After the entrance operation, our task was to set up the room for the two masterclasses, Mackmyra and Loch Lomond. During these, we could do little breaks, which we exploited to taste a couple of drams each. We spent the rest of the session walking around the stands assisting brand ambassadors and chatting with friends.
At the end of the first session, we and the other volunteers quickly cleaned everything up, and had a little lunch break. This is when Justine brought in the mystical fudge donuts: a beast of a dessert, probably hundreds of Kcal per bite. After checking that everyone had one, Gianluigi decided to show his true animal nature and ate a second one.
The second session went almost as smoothly as the first one: a few more drunken fellas, but fortunately no one outrageously pished. Overall we loved the atmosphere, so relaxed and friendly, it was a great day that we are looking forward to repeating.
A few months went by, until we got to the middle of August. Gianluigi had just come back from a conference in Canada (and a distillery trip he managed to sneak in, wink wink), just in time to attend the Whisky Fringe. “Just”: his flight from Toronto landed in Edinburgh around 9am. Fortunately, the festival location, the beautiful Mansfield Traquair, is only about 30 minutes walking from Leith, and the festival was starting at 2pm. After an abundant brunch and a bit of unpacking, we were on our way to the festival.
The number of participants for each session was limited to 500, which seems a lot, but because of the festival layout on different floors, and the space around, never really felt very crowded. The first stand we hit was the Uncle Nearest one. We were already aware of their fascinating history (Green Nearest was the person, at the time enslaved, who taught Jack Daniels how to distill). We tried two of their Tennessee whiskies, both quite delicious. We then went to say hi to our friends at Ardnamurchan (Gianluigi is part of their AD/Ventures club), and to taste one of their fabulous drams. We met several friends, some from the Edinburgh Whisky Group, some from past tastings, some just friends. Feature of the festival, a half-time dram: at 4pm, each person could choose a special dram from one of the stands. Gianluigi went for a 16y Port Charlotte from Thompson Brothers, Teresa for an old Glen Moray, both very tasty!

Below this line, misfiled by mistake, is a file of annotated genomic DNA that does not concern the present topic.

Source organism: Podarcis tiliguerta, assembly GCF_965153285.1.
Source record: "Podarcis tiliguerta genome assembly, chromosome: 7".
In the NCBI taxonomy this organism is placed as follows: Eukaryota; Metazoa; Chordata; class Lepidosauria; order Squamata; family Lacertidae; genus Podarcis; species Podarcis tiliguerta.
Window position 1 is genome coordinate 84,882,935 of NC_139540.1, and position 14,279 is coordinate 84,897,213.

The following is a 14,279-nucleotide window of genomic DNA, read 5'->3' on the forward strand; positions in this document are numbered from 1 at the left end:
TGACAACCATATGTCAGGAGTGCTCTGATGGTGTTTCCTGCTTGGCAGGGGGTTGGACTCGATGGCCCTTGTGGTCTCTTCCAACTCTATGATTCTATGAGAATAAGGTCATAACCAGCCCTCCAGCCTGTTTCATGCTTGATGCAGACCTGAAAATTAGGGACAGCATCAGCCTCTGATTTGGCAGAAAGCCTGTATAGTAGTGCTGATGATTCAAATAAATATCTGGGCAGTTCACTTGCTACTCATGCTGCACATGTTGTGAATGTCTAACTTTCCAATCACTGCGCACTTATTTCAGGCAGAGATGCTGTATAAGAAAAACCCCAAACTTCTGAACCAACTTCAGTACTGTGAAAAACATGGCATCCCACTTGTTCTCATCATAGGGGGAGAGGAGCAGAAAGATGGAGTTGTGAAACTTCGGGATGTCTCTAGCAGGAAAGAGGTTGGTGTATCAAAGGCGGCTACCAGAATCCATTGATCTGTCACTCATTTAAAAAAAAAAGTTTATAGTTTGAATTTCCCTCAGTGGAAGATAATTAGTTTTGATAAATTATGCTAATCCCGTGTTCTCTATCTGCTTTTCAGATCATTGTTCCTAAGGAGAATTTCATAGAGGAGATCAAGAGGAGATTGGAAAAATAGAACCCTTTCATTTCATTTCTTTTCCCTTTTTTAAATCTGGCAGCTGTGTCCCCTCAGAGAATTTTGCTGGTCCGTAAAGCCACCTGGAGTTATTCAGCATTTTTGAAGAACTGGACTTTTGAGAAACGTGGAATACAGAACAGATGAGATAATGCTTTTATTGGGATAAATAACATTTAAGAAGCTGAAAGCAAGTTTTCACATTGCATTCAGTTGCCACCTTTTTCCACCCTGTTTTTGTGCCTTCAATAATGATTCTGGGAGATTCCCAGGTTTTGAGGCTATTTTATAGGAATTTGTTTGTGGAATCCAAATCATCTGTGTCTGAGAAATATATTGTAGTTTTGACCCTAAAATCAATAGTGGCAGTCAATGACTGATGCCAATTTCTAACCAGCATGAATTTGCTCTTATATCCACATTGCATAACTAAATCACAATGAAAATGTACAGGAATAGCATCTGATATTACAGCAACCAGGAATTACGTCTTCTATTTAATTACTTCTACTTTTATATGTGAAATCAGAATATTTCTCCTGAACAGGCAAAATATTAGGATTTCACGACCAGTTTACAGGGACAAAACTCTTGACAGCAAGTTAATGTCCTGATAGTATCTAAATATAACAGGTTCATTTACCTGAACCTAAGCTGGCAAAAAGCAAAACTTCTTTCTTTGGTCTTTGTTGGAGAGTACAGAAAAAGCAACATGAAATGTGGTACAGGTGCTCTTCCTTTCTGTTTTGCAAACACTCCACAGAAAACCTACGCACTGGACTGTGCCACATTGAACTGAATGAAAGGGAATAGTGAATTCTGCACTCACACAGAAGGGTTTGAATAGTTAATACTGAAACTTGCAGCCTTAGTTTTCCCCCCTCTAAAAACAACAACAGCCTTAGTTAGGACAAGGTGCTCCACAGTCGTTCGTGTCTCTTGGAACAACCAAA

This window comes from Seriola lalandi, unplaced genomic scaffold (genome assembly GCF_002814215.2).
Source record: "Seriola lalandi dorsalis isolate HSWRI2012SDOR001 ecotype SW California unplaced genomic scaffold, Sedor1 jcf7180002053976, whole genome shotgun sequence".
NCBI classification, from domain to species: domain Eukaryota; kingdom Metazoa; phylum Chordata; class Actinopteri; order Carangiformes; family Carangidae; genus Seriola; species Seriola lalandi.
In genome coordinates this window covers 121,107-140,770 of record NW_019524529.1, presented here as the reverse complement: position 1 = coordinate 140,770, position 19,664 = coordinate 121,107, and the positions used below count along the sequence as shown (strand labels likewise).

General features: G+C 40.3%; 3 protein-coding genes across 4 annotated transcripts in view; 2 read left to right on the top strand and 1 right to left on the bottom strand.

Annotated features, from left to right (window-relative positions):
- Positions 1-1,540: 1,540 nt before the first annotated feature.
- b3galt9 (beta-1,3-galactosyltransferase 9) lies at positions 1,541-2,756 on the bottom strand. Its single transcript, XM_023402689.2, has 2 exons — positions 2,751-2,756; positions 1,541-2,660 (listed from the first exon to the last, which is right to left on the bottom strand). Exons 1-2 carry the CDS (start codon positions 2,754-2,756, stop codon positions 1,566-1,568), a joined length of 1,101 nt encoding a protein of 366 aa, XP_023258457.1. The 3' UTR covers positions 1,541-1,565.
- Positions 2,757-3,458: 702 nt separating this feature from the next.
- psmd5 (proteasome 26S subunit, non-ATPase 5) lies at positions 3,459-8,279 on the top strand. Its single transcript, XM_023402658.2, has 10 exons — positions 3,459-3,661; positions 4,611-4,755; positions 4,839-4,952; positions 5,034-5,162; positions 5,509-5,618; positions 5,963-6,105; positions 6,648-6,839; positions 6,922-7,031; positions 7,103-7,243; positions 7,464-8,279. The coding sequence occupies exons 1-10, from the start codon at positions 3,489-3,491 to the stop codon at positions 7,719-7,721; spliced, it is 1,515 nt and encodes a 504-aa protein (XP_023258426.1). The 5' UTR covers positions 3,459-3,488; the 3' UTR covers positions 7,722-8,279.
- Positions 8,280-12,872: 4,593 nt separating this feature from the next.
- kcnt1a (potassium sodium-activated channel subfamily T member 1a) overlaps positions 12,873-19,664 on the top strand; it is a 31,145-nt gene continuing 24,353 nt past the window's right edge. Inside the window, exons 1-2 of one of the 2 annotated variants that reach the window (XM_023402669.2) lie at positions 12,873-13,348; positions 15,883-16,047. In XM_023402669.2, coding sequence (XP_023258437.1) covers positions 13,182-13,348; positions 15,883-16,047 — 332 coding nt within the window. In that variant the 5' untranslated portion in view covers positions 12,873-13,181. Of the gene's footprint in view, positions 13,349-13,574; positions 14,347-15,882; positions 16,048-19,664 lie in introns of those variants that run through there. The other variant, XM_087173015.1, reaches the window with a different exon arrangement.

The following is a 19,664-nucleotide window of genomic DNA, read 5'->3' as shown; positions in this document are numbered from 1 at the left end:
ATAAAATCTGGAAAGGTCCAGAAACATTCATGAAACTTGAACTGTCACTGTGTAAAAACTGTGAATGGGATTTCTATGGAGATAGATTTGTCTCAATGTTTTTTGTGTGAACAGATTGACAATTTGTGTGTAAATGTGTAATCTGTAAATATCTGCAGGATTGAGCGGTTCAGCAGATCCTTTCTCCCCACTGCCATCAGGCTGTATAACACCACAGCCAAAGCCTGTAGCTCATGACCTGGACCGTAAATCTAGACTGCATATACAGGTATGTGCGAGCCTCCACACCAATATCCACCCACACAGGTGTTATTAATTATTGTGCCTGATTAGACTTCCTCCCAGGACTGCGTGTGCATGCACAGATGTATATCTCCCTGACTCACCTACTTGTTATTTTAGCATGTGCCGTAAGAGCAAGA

Choosing what to buy with our 10-quid voucher was hard, of course you can’t get all the delicious Thompson Brothers’, Glenallachie’s, Springbank’s/Kilkerran’s, Ardnamurchan’s at once. We finally opted for a bottle of White Heather 15, a stunning blended scotch from the Glenallachie company, very different from most whiskies we tried, and which we had been after for a while. The night ended with a meal with some friends at the Leith Depot, and a last dram at Nauticus.
Both experiences challenged our prejudice of whisky festivals being messy and noisy. They were both quite relaxed, lively experiences, where we could enjoy some delicious drams (well, not so many at the Fife Whisky Festival, as we were helping out) without spending lot of time queuing. We already signed up to help at the 2023 Fife Whisky Festival, and we will keep an eye on the Whisky Fringe tickets. Are we ready for bigger events? Not really sure, but who knows.
Until next time, slainte!
Whisky Festivals Links